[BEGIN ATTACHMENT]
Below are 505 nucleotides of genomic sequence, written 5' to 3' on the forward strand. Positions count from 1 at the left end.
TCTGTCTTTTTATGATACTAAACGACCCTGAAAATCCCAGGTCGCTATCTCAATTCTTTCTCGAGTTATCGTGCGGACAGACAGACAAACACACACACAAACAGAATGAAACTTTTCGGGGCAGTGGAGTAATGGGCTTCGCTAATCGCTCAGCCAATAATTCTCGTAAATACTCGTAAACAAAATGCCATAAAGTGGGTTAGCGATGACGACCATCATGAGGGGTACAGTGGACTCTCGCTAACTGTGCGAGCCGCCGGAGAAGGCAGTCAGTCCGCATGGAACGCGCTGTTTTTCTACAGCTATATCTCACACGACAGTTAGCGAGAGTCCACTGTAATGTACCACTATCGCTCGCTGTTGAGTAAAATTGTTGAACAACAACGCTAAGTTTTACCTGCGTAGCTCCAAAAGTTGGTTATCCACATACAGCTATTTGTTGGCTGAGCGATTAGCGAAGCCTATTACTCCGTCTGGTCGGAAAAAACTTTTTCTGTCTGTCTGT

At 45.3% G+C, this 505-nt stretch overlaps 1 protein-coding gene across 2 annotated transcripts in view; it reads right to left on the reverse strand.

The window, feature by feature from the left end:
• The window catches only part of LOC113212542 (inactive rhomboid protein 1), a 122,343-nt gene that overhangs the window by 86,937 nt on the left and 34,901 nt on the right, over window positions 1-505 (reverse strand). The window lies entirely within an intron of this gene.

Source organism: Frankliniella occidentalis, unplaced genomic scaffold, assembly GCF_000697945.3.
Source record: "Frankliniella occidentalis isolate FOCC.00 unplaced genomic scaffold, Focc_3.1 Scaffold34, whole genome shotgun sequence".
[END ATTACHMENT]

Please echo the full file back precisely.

Below are 505 nucleotides of genomic sequence, written 5' to 3' on the forward strand. Positions count from 1 at the left end.
TCTGTCTTTTTATGATACTAAACGACCCTGAAAATCCCAGGTCGCTATCTCAATTCTTTCTCGAGTTATCGTGCGGACAGACAGACAAACACACACACAAACAGAATGAAACTTTTCGGGGCAGTGGAGTAATGGGCTTCGCTAATCGCTCAGCCAATAATTCTCGTAAATACTCGTAAACAAAATGCCATAAAGTGGGTTAGCGATGACGACCATCATGAGGGGTACAGTGGACTCTCGCTAACTGTGCGAGCCGCCGGAGAAGGCAGTCAGTCCGCATGGAACGCGCTGTTTTTCTACAGCTATATCTCACACGACAGTTAGCGAGAGTCCACTGTAATGTACCACTATCGCTCGCTGTTGAGTAAAATTGTTGAACAACAACGCTAAGTTTTACCTGCGTAGCTCCAAAAGTTGGTTATCCACATACAGCTATTTGTTGGCTGAGCGATTAGCGAAGCCTATTACTCCGTCTGGTCGGAAAAAACTTTTTCTGTCTGTCTGT

At 45.3% G+C, this 505-nt stretch overlaps 1 protein-coding gene across 2 annotated transcripts in view; it reads right to left on the reverse strand.

The window, feature by feature from the left end:
• The window catches only part of LOC113212542 (inactive rhomboid protein 1), a 122,343-nt gene that overhangs the window by 86,937 nt on the left and 34,901 nt on the right, over window positions 1-505 (reverse strand). The window lies entirely within an intron of this gene.

Source organism: Frankliniella occidentalis, unplaced genomic scaffold, assembly GCF_000697945.3.
Source record: "Frankliniella occidentalis isolate FOCC.00 unplaced genomic scaffold, Focc_3.1 Scaffold34, whole genome shotgun sequence".